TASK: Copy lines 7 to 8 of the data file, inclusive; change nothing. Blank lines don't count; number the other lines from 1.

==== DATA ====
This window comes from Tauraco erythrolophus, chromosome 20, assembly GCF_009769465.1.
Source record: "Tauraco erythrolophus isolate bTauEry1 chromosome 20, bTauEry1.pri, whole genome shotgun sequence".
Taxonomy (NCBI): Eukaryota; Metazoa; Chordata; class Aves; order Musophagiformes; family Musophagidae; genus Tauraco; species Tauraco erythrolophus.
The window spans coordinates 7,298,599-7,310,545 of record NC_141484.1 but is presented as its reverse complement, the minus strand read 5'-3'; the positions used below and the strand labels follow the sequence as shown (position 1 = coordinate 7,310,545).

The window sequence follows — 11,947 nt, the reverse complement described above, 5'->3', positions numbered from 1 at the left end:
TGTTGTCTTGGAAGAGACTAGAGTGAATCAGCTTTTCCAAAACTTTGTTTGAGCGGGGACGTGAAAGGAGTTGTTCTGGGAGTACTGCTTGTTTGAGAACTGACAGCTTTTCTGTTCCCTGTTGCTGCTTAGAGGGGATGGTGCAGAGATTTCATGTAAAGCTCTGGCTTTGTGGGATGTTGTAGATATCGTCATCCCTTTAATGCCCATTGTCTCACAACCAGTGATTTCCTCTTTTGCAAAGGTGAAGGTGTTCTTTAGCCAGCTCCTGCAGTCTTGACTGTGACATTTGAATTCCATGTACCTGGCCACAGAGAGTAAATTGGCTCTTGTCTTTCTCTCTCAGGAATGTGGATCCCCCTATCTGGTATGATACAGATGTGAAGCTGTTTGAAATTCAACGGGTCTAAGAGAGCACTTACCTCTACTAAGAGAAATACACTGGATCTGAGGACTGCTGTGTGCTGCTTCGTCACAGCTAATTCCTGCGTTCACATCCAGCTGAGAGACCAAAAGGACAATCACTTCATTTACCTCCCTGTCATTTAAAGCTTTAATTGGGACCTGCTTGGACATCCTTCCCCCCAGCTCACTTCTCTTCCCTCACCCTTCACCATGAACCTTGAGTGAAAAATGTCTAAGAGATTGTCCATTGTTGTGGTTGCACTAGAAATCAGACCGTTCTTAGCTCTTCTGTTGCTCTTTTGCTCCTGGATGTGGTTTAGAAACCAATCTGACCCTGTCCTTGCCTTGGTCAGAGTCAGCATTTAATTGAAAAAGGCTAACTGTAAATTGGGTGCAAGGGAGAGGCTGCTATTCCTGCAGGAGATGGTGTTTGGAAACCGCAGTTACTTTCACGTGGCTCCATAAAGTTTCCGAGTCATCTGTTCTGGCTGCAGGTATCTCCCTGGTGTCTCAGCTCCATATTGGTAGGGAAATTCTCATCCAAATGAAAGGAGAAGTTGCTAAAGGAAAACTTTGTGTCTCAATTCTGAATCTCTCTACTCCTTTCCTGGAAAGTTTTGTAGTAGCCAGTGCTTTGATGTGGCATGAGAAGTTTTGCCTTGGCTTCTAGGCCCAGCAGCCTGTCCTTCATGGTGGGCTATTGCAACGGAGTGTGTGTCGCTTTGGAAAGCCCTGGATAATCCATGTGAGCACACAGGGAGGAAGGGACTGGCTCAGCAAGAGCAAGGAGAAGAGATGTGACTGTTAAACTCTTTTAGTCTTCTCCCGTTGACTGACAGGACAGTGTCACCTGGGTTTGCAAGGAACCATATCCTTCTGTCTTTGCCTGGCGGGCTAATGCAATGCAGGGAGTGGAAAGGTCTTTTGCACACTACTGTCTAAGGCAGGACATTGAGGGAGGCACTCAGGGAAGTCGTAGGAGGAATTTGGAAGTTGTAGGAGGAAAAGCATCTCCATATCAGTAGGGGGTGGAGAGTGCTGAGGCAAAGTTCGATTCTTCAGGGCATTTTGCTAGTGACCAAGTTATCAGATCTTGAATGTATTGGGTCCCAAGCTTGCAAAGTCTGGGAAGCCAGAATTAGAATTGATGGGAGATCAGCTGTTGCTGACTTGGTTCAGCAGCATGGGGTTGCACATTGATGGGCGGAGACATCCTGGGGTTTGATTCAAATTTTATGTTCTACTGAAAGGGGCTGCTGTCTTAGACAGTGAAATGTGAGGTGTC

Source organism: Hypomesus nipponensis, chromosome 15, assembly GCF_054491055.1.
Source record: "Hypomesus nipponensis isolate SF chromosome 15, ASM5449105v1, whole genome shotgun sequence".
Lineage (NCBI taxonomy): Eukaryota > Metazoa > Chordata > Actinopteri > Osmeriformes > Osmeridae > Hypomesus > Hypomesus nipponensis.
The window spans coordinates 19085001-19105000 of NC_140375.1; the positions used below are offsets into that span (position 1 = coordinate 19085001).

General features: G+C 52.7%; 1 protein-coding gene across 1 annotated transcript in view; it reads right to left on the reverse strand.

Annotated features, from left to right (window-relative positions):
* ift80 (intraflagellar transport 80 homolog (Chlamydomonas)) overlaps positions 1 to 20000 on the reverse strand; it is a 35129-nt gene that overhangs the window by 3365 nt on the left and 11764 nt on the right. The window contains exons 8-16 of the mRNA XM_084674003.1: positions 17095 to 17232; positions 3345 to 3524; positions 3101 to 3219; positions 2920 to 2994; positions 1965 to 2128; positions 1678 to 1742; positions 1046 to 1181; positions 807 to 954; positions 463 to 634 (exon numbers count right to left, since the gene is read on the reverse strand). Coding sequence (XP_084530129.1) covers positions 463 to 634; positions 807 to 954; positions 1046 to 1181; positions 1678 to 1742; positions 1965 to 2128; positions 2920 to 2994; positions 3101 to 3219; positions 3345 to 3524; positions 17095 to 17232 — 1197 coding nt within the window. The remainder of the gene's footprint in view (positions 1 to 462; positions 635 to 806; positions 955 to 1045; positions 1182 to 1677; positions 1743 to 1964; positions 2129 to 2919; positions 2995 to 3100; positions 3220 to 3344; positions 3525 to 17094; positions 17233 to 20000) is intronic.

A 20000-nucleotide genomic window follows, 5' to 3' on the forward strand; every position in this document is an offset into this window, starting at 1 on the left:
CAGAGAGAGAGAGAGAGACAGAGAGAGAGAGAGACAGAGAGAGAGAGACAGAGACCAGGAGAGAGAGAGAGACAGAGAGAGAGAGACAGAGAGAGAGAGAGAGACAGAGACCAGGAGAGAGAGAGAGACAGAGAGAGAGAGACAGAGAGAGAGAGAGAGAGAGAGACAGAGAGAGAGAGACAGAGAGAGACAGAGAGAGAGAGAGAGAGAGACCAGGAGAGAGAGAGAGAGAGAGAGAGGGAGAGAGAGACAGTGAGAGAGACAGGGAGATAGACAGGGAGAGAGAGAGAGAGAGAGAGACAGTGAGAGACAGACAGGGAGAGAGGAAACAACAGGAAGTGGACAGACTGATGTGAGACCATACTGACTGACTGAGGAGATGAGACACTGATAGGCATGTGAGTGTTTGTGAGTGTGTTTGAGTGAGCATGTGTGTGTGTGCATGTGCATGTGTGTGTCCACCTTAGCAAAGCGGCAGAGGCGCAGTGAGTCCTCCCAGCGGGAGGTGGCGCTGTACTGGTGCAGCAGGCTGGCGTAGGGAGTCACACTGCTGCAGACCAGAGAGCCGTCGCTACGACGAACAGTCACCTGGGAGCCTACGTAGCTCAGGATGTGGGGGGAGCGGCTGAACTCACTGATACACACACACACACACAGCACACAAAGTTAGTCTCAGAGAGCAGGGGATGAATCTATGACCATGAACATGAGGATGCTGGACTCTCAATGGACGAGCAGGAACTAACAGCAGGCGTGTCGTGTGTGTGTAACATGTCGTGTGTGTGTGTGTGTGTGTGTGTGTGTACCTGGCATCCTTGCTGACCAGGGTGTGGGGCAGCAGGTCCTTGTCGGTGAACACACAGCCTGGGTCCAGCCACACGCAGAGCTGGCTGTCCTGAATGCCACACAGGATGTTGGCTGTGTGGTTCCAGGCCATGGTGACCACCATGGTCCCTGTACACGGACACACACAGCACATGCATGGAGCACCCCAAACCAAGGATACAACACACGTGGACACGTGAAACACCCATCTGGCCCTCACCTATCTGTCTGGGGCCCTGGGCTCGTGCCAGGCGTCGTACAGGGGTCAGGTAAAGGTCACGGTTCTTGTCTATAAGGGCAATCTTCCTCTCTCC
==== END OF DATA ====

Source organism: Hypomesus nipponensis, chromosome 15, assembly GCF_054491055.1.
Source record: "Hypomesus nipponensis isolate SF chromosome 15, ASM5449105v1, whole genome shotgun sequence".